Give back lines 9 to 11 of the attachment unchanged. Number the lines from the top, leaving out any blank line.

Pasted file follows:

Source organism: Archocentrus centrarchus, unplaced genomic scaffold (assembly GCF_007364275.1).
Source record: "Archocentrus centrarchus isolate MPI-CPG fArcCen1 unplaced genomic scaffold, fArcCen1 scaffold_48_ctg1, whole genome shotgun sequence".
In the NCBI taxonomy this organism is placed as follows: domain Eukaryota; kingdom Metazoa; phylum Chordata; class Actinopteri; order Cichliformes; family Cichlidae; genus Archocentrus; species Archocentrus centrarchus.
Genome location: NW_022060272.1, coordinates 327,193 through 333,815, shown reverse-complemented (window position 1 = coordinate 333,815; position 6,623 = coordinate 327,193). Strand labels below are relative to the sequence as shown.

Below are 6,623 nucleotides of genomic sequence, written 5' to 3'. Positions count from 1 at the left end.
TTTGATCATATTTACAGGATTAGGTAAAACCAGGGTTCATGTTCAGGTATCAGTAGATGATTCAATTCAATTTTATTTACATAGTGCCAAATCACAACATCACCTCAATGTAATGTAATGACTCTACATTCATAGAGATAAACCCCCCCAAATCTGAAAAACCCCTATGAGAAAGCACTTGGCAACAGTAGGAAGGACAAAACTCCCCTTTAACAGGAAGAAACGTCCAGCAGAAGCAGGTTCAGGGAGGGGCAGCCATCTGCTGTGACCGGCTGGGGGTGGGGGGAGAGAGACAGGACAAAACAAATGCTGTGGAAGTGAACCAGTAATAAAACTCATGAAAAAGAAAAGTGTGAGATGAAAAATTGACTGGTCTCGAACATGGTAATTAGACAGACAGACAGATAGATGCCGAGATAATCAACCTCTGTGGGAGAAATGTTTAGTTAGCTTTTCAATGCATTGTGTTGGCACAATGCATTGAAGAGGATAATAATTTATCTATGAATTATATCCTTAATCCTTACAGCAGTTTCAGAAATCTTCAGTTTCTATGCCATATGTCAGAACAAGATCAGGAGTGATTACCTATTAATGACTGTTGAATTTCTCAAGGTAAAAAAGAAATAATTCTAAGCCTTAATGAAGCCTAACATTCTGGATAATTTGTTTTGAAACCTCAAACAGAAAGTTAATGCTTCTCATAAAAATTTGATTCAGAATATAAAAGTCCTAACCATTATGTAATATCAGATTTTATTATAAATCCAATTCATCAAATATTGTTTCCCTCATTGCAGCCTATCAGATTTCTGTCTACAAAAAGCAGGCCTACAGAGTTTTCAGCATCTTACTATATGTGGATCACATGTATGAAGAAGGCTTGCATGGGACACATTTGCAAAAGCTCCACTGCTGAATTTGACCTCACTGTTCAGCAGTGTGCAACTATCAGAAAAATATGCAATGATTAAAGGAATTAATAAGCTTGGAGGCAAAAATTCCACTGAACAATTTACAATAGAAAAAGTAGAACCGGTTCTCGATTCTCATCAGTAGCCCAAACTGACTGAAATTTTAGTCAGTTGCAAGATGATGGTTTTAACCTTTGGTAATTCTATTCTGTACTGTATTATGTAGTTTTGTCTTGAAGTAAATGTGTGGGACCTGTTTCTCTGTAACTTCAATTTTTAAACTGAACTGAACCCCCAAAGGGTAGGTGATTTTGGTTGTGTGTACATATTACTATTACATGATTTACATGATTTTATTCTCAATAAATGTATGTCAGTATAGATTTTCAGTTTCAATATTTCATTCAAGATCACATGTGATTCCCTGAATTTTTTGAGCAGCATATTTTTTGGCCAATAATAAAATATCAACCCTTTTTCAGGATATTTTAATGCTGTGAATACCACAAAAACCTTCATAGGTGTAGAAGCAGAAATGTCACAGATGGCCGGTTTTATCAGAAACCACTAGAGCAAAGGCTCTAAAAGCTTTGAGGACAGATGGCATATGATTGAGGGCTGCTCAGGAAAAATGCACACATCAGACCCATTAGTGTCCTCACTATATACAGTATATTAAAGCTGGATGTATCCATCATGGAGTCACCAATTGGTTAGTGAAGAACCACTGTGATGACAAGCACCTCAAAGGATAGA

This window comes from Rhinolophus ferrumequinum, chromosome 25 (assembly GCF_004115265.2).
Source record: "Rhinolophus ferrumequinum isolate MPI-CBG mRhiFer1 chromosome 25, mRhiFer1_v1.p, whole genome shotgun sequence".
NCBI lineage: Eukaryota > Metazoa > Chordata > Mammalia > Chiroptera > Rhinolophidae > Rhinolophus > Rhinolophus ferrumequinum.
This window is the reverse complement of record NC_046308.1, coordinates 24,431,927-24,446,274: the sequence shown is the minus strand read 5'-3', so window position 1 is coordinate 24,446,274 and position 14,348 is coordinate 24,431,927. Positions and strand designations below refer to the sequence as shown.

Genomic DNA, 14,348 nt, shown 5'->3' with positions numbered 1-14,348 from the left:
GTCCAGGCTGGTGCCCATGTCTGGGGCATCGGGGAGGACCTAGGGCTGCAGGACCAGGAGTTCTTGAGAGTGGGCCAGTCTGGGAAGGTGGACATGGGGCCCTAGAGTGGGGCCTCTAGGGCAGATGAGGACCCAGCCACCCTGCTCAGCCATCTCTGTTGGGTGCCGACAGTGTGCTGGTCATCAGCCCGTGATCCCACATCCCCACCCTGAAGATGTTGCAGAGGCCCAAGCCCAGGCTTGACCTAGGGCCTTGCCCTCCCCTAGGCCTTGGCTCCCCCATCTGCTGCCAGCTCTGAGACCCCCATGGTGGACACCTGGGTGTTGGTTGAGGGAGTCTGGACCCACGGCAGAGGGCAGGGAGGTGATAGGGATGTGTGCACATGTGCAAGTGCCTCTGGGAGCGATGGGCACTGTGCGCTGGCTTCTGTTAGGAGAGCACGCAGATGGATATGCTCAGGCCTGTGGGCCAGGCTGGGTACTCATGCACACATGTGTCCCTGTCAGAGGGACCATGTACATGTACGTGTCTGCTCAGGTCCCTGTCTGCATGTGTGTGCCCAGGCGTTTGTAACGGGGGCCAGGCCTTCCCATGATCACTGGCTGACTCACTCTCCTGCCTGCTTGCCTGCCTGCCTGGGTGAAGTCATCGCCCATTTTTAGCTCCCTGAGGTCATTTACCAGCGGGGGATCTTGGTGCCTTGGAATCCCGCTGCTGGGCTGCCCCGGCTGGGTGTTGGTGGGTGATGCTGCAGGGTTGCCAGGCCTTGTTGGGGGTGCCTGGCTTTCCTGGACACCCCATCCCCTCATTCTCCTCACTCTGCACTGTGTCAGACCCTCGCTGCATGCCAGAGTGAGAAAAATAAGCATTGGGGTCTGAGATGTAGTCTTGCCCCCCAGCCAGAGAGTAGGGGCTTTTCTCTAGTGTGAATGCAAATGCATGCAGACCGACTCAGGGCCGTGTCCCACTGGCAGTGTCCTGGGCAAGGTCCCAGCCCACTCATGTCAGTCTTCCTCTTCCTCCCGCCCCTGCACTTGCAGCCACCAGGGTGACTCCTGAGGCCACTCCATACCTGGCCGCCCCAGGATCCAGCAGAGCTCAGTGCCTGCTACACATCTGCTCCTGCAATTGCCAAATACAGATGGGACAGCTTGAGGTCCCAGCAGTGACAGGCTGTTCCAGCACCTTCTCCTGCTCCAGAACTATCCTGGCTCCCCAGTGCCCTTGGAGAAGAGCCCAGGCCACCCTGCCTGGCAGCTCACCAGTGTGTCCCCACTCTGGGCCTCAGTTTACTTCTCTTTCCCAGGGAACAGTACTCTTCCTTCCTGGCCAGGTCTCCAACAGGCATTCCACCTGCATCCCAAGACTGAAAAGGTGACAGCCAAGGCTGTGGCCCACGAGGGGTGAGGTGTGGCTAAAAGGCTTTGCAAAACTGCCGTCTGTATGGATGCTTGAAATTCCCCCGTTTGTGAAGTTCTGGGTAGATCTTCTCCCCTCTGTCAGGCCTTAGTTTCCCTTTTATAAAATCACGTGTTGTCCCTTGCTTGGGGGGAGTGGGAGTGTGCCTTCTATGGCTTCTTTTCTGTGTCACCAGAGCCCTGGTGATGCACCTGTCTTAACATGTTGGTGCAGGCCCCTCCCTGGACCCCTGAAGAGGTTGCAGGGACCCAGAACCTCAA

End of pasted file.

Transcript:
NCBI lineage: Eukaryota > Metazoa > Chordata > Mammalia > Chiroptera > Rhinolophidae > Rhinolophus > Rhinolophus ferrumequinum.
This window is the reverse complement of record NC_046308.1, coordinates 24,431,927-24,446,274: the sequence shown is the minus strand read 5'-3', so window position 1 is coordinate 24,446,274 and position 14,348 is coordinate 24,431,927. Positions and strand designations below refer to the sequence as shown.

Genomic DNA, 14,348 nt, shown 5'->3' with positions numbered 1-14,348 from the left: